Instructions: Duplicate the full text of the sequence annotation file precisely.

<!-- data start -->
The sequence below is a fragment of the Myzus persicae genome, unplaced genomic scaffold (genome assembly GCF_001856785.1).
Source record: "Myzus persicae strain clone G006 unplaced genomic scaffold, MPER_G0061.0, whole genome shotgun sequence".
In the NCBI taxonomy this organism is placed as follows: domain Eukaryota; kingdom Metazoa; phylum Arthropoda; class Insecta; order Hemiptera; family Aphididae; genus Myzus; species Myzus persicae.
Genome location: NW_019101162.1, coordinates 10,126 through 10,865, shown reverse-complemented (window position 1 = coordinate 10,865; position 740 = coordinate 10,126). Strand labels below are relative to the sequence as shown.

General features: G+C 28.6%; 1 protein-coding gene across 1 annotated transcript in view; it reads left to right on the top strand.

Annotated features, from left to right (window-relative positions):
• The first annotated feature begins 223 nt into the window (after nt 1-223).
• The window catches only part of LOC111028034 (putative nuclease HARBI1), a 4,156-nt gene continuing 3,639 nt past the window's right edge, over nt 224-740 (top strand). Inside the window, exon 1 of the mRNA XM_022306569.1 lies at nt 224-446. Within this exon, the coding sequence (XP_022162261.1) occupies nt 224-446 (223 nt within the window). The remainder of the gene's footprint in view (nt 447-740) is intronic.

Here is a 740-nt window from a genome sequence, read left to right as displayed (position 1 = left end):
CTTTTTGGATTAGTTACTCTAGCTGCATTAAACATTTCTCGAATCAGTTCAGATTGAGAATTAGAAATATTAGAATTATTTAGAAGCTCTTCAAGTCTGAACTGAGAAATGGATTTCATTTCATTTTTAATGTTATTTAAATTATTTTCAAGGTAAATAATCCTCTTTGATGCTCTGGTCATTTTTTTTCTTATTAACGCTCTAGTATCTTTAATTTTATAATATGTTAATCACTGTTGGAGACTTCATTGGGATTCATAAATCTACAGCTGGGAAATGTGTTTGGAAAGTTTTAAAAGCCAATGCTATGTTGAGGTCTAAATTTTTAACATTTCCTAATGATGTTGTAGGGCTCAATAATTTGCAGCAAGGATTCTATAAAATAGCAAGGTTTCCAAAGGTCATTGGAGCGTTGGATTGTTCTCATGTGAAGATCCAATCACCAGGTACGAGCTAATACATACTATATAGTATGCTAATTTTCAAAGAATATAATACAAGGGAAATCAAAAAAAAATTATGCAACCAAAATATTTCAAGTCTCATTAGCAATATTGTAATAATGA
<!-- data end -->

The sequence below is a fragment of the Myzus persicae genome, unplaced genomic scaffold (genome assembly GCF_001856785.1).
Source record: "Myzus persicae strain clone G006 unplaced genomic scaffold, MPER_G0061.0, whole genome shotgun sequence".
In the NCBI taxonomy this organism is placed as follows: domain Eukaryota; kingdom Metazoa; phylum Arthropoda; class Insecta; order Hemiptera; family Aphididae; genus Myzus; species Myzus persicae.
Genome location: NW_019101162.1, coordinates 10,126 through 10,865, shown reverse-complemented (window position 1 = coordinate 10,865; position 740 = coordinate 10,126). Strand labels below are relative to the sequence as shown.

General features: G+C 28.6%; 1 protein-coding gene across 1 annotated transcript in view; it reads left to right on the top strand.

Annotated features, from left to right (window-relative positions):
• The first annotated feature begins 223 nt into the window (after nt 1-223).
• The window catches only part of LOC111028034 (putative nuclease HARBI1), a 4,156-nt gene continuing 3,639 nt past the window's right edge, over nt 224-740 (top strand). Inside the window, exon 1 of the mRNA XM_022306569.1 lies at nt 224-446. Within this exon, the coding sequence (XP_022162261.1) occupies nt 224-446 (223 nt within the window). The remainder of the gene's footprint in view (nt 447-740) is intronic.

Here is a 740-nt window from a genome sequence, read left to right as displayed (position 1 = left end):
CTTTTTGGATTAGTTACTCTAGCTGCATTAAACATTTCTCGAATCAGTTCAGATTGAGAATTAGAAATATTAGAATTATTTAGAAGCTCTTCAAGTCTGAACTGAGAAATGGATTTCATTTCATTTTTAATGTTATTTAAATTATTTTCAAGGTAAATAATCCTCTTTGATGCTCTGGTCATTTTTTTTCTTATTAACGCTCTAGTATCTTTAATTTTATAATATGTTAATCACTGTTGGAGACTTCATTGGGATTCATAAATCTACAGCTGGGAAATGTGTTTGGAAAGTTTTAAAAGCCAATGCTATGTTGAGGTCTAAATTTTTAACATTTCCTAATGATGTTGTAGGGCTCAATAATTTGCAGCAAGGATTCTATAAAATAGCAAGGTTTCCAAAGGTCATTGGAGCGTTGGATTGTTCTCATGTGAAGATCCAATCACCAGGTACGAGCTAATACATACTATATAGTATGCTAATTTTCAAAGAATATAATACAAGGGAAATCAAAAAAAAATTATGCAACCAAAATATTTCAAGTCTCATTAGCAATATTGTAATAATGA